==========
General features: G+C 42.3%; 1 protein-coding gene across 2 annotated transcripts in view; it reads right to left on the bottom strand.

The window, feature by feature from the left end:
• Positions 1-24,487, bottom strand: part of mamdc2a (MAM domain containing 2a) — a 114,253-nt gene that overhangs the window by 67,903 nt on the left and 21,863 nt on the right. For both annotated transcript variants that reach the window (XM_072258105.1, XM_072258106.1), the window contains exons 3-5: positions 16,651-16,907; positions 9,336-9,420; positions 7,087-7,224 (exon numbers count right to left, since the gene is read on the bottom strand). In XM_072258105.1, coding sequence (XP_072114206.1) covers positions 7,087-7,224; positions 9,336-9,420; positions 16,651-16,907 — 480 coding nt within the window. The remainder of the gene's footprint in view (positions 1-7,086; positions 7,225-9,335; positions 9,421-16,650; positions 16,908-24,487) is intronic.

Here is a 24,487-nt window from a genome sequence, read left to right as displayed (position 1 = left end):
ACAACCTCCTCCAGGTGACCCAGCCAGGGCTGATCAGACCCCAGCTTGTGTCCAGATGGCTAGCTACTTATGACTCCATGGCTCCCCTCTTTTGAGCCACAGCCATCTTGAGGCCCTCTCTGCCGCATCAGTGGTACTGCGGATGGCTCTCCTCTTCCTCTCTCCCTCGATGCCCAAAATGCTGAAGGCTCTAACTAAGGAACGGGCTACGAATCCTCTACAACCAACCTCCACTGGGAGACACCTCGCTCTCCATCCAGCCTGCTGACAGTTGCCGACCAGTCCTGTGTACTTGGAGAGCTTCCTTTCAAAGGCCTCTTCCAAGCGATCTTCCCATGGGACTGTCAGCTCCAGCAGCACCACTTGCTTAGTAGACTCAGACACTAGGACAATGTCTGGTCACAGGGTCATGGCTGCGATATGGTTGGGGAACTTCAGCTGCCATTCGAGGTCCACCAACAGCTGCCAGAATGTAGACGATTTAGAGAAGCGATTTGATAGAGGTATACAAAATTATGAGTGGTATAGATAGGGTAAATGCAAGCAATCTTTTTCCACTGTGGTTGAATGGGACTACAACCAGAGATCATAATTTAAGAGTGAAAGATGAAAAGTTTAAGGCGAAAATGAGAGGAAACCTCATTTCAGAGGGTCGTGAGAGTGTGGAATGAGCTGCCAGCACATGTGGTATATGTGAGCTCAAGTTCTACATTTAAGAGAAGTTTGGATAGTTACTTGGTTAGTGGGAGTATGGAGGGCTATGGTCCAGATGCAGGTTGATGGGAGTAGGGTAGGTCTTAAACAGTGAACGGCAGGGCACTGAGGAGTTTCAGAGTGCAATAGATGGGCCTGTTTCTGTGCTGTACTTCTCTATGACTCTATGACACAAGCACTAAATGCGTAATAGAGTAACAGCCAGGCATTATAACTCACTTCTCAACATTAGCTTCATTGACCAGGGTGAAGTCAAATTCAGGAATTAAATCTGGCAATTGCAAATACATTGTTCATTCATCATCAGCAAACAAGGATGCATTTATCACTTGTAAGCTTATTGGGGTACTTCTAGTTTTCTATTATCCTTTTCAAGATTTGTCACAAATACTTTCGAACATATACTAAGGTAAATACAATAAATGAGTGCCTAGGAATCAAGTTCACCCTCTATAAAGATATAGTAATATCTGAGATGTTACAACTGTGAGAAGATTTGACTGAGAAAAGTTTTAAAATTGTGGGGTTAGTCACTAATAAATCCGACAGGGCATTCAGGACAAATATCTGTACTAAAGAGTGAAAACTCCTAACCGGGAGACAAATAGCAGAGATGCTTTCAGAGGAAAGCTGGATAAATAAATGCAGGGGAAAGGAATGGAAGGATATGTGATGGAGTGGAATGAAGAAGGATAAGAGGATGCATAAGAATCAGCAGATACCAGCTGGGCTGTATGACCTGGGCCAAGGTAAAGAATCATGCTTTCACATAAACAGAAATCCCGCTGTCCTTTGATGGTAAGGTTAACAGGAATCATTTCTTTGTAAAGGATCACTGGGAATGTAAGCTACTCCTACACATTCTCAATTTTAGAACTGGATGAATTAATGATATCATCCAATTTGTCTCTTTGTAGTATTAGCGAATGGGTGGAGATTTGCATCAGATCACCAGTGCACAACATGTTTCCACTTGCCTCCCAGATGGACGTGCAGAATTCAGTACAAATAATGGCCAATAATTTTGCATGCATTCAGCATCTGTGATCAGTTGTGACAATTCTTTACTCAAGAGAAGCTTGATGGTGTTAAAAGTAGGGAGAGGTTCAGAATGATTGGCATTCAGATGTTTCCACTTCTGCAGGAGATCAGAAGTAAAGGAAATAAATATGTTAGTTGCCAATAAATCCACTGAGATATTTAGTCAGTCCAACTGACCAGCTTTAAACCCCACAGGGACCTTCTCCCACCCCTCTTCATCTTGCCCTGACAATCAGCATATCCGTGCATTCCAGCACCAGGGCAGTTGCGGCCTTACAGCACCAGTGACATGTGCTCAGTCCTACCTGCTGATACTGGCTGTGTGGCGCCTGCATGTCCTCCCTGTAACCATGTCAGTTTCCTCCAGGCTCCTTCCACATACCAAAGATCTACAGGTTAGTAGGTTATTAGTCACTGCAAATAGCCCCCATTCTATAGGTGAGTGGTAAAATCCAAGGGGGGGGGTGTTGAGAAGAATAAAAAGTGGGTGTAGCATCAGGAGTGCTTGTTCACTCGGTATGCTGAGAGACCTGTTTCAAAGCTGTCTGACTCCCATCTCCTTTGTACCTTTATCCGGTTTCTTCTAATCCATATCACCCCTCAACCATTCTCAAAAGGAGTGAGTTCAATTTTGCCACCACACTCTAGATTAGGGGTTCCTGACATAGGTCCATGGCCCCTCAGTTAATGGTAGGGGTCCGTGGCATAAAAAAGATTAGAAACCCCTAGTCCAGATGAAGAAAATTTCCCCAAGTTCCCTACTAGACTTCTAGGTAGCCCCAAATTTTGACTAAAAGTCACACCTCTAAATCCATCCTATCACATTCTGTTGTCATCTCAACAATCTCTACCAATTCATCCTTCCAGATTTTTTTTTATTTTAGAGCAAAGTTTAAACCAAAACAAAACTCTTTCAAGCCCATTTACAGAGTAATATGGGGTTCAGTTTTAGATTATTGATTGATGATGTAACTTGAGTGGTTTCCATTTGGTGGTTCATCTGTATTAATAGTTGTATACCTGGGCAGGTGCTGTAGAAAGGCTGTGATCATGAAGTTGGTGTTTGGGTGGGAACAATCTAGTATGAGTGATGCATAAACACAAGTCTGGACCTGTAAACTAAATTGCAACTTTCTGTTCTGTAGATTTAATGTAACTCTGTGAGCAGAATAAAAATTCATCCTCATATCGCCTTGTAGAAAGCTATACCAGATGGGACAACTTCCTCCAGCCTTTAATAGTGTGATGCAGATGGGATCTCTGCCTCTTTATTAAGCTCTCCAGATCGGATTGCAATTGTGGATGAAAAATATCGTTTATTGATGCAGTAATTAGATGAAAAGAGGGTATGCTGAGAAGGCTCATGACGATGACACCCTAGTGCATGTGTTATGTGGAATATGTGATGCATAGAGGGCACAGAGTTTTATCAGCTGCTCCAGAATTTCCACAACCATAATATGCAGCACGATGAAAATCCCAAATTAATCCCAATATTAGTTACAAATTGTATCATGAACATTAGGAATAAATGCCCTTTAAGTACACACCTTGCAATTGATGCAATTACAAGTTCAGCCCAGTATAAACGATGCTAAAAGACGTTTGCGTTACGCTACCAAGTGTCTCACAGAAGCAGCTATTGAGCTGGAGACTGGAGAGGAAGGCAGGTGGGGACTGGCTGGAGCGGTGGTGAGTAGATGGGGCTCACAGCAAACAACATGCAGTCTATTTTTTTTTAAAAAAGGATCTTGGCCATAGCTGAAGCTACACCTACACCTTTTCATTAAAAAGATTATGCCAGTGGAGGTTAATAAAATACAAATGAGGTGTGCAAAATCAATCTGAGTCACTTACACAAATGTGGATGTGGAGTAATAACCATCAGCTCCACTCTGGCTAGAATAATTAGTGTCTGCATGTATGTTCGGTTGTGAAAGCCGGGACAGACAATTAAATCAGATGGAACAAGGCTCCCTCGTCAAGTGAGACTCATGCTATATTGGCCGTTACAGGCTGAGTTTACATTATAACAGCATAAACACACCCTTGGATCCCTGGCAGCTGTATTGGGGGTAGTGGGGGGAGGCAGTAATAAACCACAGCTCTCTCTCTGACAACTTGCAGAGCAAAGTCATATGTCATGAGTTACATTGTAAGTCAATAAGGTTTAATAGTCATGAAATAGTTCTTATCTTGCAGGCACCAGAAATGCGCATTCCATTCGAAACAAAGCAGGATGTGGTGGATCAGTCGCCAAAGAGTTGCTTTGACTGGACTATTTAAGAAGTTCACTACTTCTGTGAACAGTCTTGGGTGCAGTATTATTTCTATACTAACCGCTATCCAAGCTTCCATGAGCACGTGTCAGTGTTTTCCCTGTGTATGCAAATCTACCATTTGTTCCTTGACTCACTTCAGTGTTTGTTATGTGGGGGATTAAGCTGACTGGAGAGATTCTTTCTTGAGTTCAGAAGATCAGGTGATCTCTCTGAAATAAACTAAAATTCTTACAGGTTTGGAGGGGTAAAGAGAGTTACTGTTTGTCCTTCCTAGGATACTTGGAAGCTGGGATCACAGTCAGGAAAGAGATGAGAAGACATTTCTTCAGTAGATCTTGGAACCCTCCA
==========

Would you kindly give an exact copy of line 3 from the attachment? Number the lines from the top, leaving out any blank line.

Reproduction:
• Positions 1-24,487, bottom strand: part of mamdc2a (MAM domain containing 2a) — a 114,253-nt gene that overhangs the window by 67,903 nt on the left and 21,863 nt on the right. For both annotated transcript variants that reach the window (XM_072258105.1, XM_072258106.1), the window contains exons 3-5: positions 16,651-16,907; positions 9,336-9,420; positions 7,087-7,224 (exon numbers count right to left, since the gene is read on the bottom strand). In XM_072258105.1, coding sequence (XP_072114206.1) covers positions 7,087-7,224; positions 9,336-9,420; positions 16,651-16,907 — 480 coding nt within the window. The remainder of the gene's footprint in view (positions 1-7,086; positions 7,225-9,335; positions 9,421-16,650; positions 16,908-24,487) is intronic.